Bid to expand Texas power grid fuels angst among big electric users
Large manufacturers and industrial companies across the state are warily monitoring a utility plan in West Texas that could increase their electricity bills but potentially result in a more robust power grid.
Lubbock, famous as the birthplace of Buddy Holly and home to Texas Tech University, wants to transfer most customers of its municipal electric utility from the transmission grid currently serving the city to the Electric Reliability Council of Texas, known as ERCOT — the state’s main grid that manages the flow of about 90 percent of power in Texas.
If state regulators approve, Lubbock — with a population of about 250,000 — would become the largest city to join ERCOT since Texas lawmakers restructured the electric market in 1999. El Paso, Amarillo and Beaumont would be the biggest Texas cities remaining outside its boundaries.
But a price tag potentially in the hundreds of millions of dollars to move the bulk of Lubbock’s electricity demand from its existing grid, called the Southwest Power Pool, and connect it to ERCOT through new transmission lines is raising concerns because those costs could be spread among existing customers of both grids.
The change would likely take place in 2021 if given a green light by the Public Utility Commission of Texas, which oversees ERCOT and has scheduled a Jan. 17-18 public hearing on the issue.
“Our major member companies pay electric bills sometimes in the millions of dollars a month, so even small changes in rates have to be watched very closely,” said Tony Bennett, president of the Texas Association of Manufacturers. “Even pennies added to (electric) rates can dramatically change affordability for their power.”
A partner organization of Bennett’s group, called Texas Industrial Energy Consumers, has formally weighed in on Lubbock’s bid, saying it doesn’t oppose the move as long as Lubbock agrees to a “hold harmless” provision guaranteeing for a period of five years that Texas electricity customers won’t foot the bill for higher transmission costs resulting from it.
The price of such a guarantee could be steep, however.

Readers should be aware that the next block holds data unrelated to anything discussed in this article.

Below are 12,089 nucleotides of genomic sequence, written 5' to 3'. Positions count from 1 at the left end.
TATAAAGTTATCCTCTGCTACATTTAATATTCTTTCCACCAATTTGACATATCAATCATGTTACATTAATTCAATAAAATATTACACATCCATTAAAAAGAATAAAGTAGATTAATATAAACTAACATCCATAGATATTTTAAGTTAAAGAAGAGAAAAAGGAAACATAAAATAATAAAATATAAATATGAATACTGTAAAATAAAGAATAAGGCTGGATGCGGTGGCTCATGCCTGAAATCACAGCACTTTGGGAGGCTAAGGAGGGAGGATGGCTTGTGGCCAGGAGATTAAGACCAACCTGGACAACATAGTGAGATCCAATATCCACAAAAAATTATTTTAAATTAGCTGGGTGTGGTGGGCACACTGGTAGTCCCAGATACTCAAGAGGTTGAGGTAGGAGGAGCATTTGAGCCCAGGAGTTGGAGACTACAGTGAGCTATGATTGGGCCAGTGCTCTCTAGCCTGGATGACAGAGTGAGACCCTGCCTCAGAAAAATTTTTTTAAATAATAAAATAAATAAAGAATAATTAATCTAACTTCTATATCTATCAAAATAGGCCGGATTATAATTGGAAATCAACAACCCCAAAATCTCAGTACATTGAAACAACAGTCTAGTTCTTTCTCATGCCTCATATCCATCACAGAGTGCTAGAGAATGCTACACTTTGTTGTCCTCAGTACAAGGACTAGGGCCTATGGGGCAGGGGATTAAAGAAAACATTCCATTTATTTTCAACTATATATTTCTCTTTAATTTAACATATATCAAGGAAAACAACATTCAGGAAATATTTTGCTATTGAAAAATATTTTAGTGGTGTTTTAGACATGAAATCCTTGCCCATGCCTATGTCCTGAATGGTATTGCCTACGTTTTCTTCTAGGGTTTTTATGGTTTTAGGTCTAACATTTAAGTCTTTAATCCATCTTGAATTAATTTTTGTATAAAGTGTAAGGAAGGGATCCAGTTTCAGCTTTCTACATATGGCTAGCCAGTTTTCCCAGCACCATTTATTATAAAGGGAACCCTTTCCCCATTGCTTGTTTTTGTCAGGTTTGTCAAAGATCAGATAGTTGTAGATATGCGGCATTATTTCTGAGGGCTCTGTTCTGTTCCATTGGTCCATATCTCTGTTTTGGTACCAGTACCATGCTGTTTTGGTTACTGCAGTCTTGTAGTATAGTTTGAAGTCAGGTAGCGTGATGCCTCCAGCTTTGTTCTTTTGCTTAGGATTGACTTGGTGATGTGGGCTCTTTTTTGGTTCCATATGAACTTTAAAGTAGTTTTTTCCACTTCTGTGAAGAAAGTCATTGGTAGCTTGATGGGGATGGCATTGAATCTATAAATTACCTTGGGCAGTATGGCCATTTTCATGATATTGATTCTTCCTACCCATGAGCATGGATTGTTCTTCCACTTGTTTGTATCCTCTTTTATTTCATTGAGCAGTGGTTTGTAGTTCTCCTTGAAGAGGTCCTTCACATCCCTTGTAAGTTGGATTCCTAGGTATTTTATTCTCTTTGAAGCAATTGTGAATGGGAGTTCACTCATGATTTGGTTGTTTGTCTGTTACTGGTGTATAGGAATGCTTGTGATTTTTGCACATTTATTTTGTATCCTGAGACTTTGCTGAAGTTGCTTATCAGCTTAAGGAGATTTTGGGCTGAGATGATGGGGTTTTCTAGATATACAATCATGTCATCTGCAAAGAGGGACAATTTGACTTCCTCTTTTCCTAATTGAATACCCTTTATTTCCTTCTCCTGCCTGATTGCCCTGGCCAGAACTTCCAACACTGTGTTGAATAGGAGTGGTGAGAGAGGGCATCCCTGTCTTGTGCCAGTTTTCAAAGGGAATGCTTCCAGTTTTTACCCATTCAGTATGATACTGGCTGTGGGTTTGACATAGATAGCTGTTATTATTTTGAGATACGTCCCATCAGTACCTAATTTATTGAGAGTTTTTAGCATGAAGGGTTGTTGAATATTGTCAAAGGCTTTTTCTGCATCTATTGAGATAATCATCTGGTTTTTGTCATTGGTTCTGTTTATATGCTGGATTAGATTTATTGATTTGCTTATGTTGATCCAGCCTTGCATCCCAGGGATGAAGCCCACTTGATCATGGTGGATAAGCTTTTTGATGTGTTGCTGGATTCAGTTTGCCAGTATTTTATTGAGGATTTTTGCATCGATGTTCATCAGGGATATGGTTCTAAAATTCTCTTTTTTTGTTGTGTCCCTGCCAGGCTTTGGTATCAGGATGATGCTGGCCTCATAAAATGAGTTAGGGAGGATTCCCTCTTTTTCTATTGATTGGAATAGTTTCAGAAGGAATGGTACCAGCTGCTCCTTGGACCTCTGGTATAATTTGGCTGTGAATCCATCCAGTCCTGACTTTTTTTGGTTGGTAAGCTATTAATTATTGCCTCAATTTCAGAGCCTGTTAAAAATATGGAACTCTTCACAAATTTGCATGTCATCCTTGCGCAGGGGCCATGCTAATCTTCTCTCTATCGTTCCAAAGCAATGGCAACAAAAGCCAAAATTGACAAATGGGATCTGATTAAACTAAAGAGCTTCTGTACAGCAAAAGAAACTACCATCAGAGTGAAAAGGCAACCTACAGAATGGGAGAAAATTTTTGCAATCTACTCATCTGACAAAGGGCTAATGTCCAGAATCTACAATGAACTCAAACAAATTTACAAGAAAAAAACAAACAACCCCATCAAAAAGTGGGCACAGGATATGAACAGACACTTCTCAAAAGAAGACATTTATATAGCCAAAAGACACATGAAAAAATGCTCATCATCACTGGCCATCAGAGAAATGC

Xcel Energy, a member of the Southwest Power Pool and the current supplier of much of Lubbock’s electricity, wants the city to pay $165 million to offset the cost of transmission investments it has made to serve Lubbock customers. Otherwise, Xcel contends it will be forced to pass those costs on to remaining customers in Texas and New Mexico served by its Southwestern Public Service subsidiary if Lubbock leaves.
“These are costs that can be directly tied to serving Lubbock,” said Wes Reeves, an Xcel spokesman. “All our transmission planning for a number of years has been made with Lubbock in mind.”
ERCOT, meanwhile, has pegged the price of building new transmission lines to connect Lubbock at about $364 million, although it has noted that the figure could be lower if completed as part of an unrelated transmission improvement project that’s under review but hasn’t been approved.
Lubbock officials dispute Xcel’s contention that it should pay an “exit fee” to leave its existing grid, saying the remaining customers actually will benefit through reduced costs for power generation, lower transmission congestion and other factors. In addition, Lubbock has submitted a study to the Public Utility Commission indicating that the increase ERCOT customers would see on their monthly bills if its entry is approved would amount to no more than about two-tenths of a percentage point in most cases.
Regardless, the city’s bid recently picked up a significant endorsement when Pat Wood III — a former chairman of the Federal Energy Regulatory Commission as well as the state’s Public Utility Commission — came out in favor of it. In written testimony submitted to the commission, Wood noted that costs of expanding ERCOT’s transmission grid have traditionally been spread throughout the system in order to lower barriers to entry for new power plants and other forms of economic development.
“The success of the ERCOT wholesale market should be expanded to as many Texans as possible,” Wood said in his testimony. “That success is a key part of the state’s economic development, and the (Public Utility Commission) has always been a key driver in economic development.”